Well, for me it has been one year, and I have felt some substantial improvements but it seems they come with a cost. The most noticeable 10% leap was losing the brain fog and confusion, and of course this has been wonderful in one way, but a curse in another way. Now, I can sense my other symptoms, such as vestibular impairment with much more lucidity, whereas, prior this was masked by brain fog and confusion. So, for instance, if I am doing something and I feel suddenly giddy, the giddiness is much more pronounced. I guess this is compounded by the memory of my life prior to the major stroke when over three months I had six TIAs and how I felt then can be very much how I feel now at times, there is probably some subconscious anxiety at work because of this.
My gait has improved, and I am not shuffling so much, but it means my other symptoms are much more hidden now. In the past, the shuffling would be a clear indication to people around me that I was struggling. Now, I probably appear just as anyone else would, but inside my entire nervous system is tangled. Some people say, 'You've improved a lot', others don't recognise the improvements and tend to lump the whole condition as one thing inseparable to smaller improvements, admittedly, ones I can only see myself.
The gaps in symptom acuteness are widening, but this means when the symptoms increase due to fatigue or anxiety, I feel it more. It puts me in a lower mood because I've had a bit of reprieve. Prior, I was managing symptoms 24/7, and so I got used them, I guess. But also, when they increase now, they worry me more. I get used to periods when I can manage, and any sudden change in that rings alarm bells, whereas before, there was no call for those alarm bells to be going off every hour of the day. When you feel rotten from wake to sleep, you just kind of just roll with it like tumbling down a hill, but when that feeling has a sudden onset, it can be quite anxiety inducing.
In the early months, fatigue pretty much dictated what tasks I set for myself, now I set tasks for myself and fatigue gets in the way. This can be very disheartening, because one feels capable at one time, and then very quickly incapable. To be honest, I've never really understood what fatigue is with me, for me it's the onset of the residual symptoms I have. I've always been a sort of world weary chap, so fatigue in itself is not a great departure from my personality. It does, however, mean that I get especially giddy, weak, tinnitus roars like a waterfall, auditory overload rumbles my skull, my vision goes blurry, and that's when dyspnoea starts.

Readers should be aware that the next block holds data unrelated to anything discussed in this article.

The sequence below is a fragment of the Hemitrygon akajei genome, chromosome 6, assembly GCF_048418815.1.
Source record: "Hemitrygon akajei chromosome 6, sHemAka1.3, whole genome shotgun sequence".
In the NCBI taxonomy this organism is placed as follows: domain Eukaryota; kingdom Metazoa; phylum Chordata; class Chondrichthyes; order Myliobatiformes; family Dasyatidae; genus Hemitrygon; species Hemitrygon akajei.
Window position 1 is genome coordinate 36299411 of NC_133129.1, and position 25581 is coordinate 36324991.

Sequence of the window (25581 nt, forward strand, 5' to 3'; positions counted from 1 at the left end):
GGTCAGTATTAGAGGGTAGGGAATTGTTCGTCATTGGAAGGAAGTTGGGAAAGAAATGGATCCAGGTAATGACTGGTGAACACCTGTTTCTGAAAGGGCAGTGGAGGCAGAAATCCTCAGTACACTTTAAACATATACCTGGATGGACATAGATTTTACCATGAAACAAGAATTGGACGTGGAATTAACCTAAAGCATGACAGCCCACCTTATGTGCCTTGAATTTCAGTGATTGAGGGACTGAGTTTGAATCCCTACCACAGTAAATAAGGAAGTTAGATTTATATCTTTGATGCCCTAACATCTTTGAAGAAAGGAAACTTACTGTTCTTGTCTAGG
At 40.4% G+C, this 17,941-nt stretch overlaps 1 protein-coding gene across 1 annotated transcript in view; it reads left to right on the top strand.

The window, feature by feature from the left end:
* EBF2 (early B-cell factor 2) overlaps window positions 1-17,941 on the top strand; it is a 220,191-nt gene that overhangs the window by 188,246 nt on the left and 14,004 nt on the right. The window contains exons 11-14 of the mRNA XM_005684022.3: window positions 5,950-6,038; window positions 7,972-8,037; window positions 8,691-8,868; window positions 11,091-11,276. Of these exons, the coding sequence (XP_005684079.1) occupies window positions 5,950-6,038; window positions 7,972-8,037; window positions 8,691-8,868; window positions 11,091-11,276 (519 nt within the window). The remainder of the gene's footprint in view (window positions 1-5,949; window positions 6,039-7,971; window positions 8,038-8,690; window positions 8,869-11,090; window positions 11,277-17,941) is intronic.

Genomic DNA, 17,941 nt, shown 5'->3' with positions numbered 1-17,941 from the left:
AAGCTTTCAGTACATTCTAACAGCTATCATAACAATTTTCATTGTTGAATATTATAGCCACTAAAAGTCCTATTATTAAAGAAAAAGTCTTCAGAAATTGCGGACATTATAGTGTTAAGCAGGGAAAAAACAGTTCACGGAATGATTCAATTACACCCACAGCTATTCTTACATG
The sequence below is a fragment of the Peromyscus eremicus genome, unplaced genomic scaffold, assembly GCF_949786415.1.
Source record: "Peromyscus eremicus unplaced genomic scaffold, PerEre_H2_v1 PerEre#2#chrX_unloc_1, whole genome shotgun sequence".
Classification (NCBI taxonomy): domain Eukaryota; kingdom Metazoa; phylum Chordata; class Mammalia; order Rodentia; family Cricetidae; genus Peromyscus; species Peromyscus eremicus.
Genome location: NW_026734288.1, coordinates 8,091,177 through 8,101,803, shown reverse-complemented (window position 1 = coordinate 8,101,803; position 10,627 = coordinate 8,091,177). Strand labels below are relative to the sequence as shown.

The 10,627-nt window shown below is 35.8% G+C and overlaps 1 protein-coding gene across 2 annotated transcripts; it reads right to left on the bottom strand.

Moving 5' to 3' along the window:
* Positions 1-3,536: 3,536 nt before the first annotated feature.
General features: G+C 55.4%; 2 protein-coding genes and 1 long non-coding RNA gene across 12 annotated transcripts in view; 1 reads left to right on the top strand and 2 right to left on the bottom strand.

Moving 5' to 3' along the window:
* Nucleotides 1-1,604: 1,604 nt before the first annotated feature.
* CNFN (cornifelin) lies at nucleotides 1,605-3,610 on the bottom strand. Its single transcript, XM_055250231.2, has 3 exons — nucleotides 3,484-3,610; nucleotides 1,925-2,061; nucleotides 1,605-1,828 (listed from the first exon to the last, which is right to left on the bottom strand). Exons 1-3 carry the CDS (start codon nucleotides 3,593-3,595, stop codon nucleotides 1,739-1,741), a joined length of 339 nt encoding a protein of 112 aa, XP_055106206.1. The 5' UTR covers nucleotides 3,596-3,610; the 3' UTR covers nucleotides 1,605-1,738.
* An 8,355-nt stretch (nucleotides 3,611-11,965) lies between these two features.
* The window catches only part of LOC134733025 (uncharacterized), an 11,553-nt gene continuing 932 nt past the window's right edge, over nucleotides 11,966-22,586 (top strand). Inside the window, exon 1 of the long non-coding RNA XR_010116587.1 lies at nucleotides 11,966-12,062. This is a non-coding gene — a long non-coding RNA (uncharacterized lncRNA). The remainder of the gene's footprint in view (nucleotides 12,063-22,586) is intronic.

What amazes me is what I have dealt with every day for one year. It has stretched my resilience to the limit. It has tested my innate optimism and natural survival instinct. And it hasn't even begun to be at where I would like it to be. I was put in contact with a cerebellar stroke survivor who had the same stroke in the same month as me, we wrote long emails to each through-out our recovery and continue to write thus far, he wrote that he felt he has had an awful year. I didn't really think of it like this, for me there has, and will continue to be awful times, but I was thinking the other day about my life, and how this circumstance was thrust upon me. How I lucked out in the lottery, but that's just to do with my own expectations. When you live for the moment, you tend to imagine in your head everything else other than something like a stroke being thrown into the works. Phase two, just got to deal with it, and admit when you're not dealing with it.
So, here I am. Phase two, year two. Let's see what happens now.